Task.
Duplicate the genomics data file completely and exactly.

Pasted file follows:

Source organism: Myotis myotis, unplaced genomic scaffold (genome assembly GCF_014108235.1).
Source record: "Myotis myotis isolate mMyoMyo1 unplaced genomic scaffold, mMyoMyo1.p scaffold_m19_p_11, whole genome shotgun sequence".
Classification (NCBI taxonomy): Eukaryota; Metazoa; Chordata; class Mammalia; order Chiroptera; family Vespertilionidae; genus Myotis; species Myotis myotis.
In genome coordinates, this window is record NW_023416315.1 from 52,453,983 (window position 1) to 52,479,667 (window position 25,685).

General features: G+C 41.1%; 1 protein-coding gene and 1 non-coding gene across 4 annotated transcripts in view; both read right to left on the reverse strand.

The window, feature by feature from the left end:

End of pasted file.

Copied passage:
Source organism: Myotis myotis, unplaced genomic scaffold (genome assembly GCF_014108235.1).
Source record: "Myotis myotis isolate mMyoMyo1 unplaced genomic scaffold, mMyoMyo1.p scaffold_m19_p_11, whole genome shotgun sequence".
Classification (NCBI taxonomy): Eukaryota; Metazoa; Chordata; class Mammalia; order Chiroptera; family Vespertilionidae; genus Myotis; species Myotis myotis.
In genome coordinates, this window is record NW_023416315.1 from 52,453,983 (window position 1) to 52,479,667 (window position 25,685).

General features: G+C 41.1%; 1 protein-coding gene and 1 non-coding gene across 4 annotated transcripts in view; both read right to left on the reverse strand.

The window, feature by feature from the left end: